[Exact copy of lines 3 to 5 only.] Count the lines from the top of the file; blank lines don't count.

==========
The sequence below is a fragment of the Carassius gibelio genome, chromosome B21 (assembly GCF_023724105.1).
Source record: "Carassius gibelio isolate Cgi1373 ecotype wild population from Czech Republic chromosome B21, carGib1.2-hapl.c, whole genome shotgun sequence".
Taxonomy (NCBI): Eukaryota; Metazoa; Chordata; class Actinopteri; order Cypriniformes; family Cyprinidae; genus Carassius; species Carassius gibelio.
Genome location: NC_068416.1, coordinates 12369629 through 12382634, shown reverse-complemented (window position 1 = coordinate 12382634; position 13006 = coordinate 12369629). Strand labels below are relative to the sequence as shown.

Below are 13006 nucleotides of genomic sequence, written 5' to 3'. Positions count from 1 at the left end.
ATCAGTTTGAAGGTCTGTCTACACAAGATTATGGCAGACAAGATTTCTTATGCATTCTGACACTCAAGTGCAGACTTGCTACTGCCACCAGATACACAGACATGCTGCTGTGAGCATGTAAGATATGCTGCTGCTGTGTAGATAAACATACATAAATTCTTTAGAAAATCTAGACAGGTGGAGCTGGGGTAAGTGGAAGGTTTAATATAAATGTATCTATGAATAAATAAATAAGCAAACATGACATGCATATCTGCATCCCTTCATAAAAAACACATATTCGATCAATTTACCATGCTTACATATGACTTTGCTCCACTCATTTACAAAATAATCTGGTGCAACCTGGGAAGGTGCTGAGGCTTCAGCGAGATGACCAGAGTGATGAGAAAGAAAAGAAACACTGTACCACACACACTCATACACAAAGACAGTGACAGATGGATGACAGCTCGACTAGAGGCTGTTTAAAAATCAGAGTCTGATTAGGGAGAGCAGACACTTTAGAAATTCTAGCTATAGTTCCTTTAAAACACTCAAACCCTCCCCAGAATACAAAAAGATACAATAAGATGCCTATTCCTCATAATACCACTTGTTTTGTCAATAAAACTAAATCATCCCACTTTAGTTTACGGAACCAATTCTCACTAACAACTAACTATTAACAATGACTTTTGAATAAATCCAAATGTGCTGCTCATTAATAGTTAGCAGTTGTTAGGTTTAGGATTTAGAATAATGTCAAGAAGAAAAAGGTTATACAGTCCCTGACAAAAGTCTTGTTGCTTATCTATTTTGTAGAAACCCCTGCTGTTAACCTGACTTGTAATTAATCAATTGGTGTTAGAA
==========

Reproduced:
Taxonomy (NCBI): Eukaryota; Metazoa; Chordata; class Actinopteri; order Cypriniformes; family Cyprinidae; genus Carassius; species Carassius gibelio.
Genome location: NC_068416.1, coordinates 12369629 through 12382634, shown reverse-complemented (window position 1 = coordinate 12382634; position 13006 = coordinate 12369629). Strand labels below are relative to the sequence as shown.

Below are 13006 nucleotides of genomic sequence, written 5' to 3'. Positions count from 1 at the left end.